not a sponge or finger tip.
  Rabbi Blumenkrantz also checks each color. I don't know what he bases
his rulings on, but I was told they have yet to find a true blue
eyeshadow or red blush or lip powder that can be used on Shabbat.
  Shaindee also has lipstick and eye liner that can be applied before
Shabbat and are supposed to last. And there is a sealer that can be put
over a regular lipstick and is supposed to last 24 hours.
  A friend of mine has a list of Shabbat approved regular cosmetics
published by Chofetz Chaim Yeshiva.
  Nadine Bonner

From: <sbechhof@...> (Yosef Gavriel Bechhofer)
Date: Tue, 23 May 1995 09:18:33 -0500 (CDT)
Subject: Shabbos Cosmetics

Chaim Schild asks about Shabbos Cosmetics. I gave a shiur on this topic
about 2&1/2 years ago (Tape number CH 50 in our Tape Library). I do not
think MJ is necessarily the right forum to discuss this in detail, but
there are severe Halachic difficulties involved in allowing the use of
these alleged "Shabbos Cosmetics". Rabbi Bleich, in Contemporary
Halachic Problems has an essay on the issue.

Yosef Gavriel Bechhofer


From: <rachelr@...> (Rachel Rosencrantz)
Date: Tue, 23 May 1995 21:58:00 -0400 (EDT)
Subject: Women and Mayim Achronim

> >From: <DaveTrek@...> (David Brotsky)
> Why Don't Women Wash Mayim Achronim?

It's funny you should mention this.  I went and asked my Rav the same
question the other day.  He said that he had no idea why not and that
women probably should wash.  He said that his wife used to wash with
mayim achronim when they first married but no longer does, probably
because it is difficult to fit it in.  (I guess logistic wise when you
need to bentch quickly it could be a problem.)  So I guess because women
don't see women washing with mayim achronim they don't realize that they
probably should.  I try to when I can (when it isn't going to cause too
much of a stir at the table.)


From: <CHERYLHALL@...> (Cheryl Hall)
Date: Thu, 25 May 1995 21:46:27 -0400 (EDT)
Subject: Re: Women and Mayim Achronim

I only found out in this past week's "ask the rabbi" list from  Ohr Sameach
that women are equally obligated. This definitely in NOT the minhag. I have
always refrained, since this first time I was exposed to this practice and
everyone yelled "only men do this". My problem now after having read this
response in Ask the Rabbi, is if I should attempt to do it, I'll be
assaulted again as a rabid feminist. Because everyone knows only men do it!

Cheryl Hall
Long Beach CA USA

From: Aleeza Esther Berger <aeb21@...>
Date: Tue, 23 May 1995 20:30:56 -0400 (EDT)
Subject: Women and Mayim Achronim

> >From: <DaveTrek@...> (David Brotsky)
> Why Don't Women Wash Mayim Achronim? [washing hands before Grace after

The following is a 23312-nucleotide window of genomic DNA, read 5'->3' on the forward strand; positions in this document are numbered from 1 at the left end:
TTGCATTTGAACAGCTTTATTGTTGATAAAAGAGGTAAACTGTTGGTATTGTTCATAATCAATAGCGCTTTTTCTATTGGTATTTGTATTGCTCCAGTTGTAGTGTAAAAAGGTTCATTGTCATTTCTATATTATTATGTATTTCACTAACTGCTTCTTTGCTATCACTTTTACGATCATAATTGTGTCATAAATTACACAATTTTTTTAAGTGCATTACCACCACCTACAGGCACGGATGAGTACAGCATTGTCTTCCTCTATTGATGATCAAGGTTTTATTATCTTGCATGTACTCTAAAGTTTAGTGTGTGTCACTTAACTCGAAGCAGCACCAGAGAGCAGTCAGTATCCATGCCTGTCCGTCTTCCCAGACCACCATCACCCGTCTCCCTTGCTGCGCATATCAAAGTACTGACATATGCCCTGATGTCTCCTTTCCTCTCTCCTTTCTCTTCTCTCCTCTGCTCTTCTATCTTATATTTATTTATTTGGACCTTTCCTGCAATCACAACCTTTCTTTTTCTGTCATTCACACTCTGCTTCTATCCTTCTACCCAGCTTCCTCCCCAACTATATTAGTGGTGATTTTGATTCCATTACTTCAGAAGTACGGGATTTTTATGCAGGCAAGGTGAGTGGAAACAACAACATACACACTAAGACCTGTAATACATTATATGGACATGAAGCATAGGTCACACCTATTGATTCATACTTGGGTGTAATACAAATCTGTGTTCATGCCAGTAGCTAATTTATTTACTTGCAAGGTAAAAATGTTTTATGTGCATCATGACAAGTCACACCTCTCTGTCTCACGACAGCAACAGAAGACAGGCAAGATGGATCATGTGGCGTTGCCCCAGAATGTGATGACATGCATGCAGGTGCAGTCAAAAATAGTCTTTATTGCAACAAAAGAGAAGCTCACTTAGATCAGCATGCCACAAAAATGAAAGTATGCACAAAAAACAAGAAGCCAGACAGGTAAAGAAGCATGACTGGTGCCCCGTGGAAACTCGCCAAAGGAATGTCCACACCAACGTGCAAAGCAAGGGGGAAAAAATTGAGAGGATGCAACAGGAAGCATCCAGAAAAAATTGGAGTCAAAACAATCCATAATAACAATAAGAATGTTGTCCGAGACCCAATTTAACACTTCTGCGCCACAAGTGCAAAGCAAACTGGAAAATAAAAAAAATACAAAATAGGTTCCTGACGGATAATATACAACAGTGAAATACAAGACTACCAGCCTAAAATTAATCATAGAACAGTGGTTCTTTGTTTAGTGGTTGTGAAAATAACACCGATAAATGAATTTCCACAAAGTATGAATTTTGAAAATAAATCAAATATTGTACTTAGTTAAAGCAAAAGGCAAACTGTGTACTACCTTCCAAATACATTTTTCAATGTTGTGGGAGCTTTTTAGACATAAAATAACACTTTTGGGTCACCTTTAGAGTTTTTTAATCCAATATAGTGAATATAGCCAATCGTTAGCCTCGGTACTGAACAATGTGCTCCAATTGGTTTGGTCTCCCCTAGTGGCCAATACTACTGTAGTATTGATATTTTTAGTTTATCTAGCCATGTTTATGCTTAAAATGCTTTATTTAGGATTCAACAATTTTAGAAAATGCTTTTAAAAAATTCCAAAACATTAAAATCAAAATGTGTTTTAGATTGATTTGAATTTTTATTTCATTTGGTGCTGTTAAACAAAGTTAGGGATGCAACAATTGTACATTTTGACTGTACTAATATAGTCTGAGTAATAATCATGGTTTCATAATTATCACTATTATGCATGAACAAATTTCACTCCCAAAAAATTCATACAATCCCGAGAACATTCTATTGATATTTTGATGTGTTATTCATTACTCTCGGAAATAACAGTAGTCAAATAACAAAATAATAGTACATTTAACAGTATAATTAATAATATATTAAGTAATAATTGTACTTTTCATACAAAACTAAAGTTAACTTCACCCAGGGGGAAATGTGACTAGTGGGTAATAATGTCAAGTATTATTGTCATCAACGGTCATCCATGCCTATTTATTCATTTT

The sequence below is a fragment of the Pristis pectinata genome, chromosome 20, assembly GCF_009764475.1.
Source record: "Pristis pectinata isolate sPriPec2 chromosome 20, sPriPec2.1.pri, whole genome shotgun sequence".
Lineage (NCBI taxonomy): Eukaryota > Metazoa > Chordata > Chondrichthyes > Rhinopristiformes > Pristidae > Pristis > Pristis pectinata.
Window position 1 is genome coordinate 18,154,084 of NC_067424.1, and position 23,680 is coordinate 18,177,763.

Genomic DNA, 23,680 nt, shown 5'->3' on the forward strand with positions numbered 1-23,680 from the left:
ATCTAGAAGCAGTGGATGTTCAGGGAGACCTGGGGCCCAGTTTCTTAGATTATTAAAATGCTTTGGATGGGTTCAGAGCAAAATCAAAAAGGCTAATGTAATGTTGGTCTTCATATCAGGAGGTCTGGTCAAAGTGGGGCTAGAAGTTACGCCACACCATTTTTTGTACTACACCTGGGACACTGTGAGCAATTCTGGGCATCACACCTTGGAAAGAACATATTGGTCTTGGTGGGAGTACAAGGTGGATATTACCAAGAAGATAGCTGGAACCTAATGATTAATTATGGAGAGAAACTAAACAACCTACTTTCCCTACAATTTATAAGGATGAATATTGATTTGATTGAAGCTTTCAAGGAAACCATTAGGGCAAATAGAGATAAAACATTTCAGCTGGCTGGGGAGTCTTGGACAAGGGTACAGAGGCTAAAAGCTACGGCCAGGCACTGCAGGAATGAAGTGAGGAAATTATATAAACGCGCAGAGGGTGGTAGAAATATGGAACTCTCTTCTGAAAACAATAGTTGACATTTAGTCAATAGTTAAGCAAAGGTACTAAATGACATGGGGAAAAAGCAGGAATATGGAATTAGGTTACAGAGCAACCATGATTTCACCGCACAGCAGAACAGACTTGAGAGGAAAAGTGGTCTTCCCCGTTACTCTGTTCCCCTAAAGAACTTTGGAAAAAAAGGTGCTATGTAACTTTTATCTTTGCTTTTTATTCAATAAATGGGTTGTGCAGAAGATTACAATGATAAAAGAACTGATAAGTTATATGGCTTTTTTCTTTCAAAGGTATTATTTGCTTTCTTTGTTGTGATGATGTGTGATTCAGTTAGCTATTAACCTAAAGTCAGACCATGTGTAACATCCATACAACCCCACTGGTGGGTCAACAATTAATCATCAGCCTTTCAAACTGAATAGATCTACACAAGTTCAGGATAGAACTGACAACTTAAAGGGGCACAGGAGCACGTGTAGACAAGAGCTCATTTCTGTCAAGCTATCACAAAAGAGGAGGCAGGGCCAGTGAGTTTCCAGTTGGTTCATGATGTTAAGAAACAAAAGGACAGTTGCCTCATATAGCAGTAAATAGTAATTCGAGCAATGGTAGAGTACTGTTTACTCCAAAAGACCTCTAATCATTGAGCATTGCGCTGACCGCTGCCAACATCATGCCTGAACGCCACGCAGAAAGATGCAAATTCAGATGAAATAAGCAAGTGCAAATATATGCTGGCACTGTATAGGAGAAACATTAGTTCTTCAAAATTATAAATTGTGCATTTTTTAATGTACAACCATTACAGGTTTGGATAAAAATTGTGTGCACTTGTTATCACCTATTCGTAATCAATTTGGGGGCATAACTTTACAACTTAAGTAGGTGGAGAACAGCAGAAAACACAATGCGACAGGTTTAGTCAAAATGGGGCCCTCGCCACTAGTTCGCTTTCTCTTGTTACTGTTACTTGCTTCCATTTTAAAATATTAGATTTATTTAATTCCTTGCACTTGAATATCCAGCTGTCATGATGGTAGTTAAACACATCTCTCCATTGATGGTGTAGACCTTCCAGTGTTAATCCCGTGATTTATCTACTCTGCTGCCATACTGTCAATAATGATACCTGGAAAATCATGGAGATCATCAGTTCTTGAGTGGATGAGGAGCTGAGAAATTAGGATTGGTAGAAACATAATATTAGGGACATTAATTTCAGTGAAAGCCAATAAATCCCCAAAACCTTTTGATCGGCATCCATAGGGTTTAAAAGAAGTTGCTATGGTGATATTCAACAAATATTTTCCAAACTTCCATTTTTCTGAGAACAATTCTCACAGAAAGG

A great question, the answer to which (whatever it is) probably teaches
a lot about the sociology of Orthodox women's education at home and at

On a personal note, I (like my family) don't wash mayim achronim - so I
am faced with the question of what to do when i'm a guest in a house
where "people" do, "people" being the men. I gather that when a man is
in this situation, he just washes when it gets passed to him (no harm
done). (I've never seen a man refuse to wash when it gets passed to

I think we need some more data here. Can someone on the list who has
personal experience with an all-girls' elementary or high school write
in as to whether the girls are taught to wash mayim achronim? Can
someone whose family custom it is to wash write in as to whether they
all do it, or just the men? If just the men, why? Does "people" really
equal "men"?

Aliza Berger

From: Laurie Solomon <0002557272@...>
Date: Tue, 23 May 95 11:22 EST
Subject: RE: Women and Mayim Achronim

David Protsky asked why women don't wash mayim achronim.

I learned that actually they should, but it became the minhag not to.
This was primarily because women were in the kitchen serving and always
washing their hands anyway.

A strong minhag can become halacha l'mysa, as is the case here.

Laurie Cohen

From: Lon Eisenberg <eisenbrg@...>
Date: Tue, 23 May 1995 15:57:58 +0000
Subject: Women and Mayim Achronim

David Brotsky notes that women don't wash mayim aharonim.  Althogh I
have also seen places where men do and women don't, I believe this is
incorrect: it is equally important for both.  BTW, whenever we are at a
place where the custom is to wash mayam aharonim, my wife does it (even
if the other women don't).

Now, in reality, it can be shown that it is not required today, since
our salt is not as dangerous as the "melekh sedom" for which the
practice was apparently instituted (on the other hand, if your hands
aren't clean at the end of the meal, then it is required: for women
too). [See Mishna Berurah].

Lon Eisenberg   Motorola Israel, Ltd.  Phone:+972 3 5659578 Fax:+972 3 5658205


End of Volume 19 Issue 71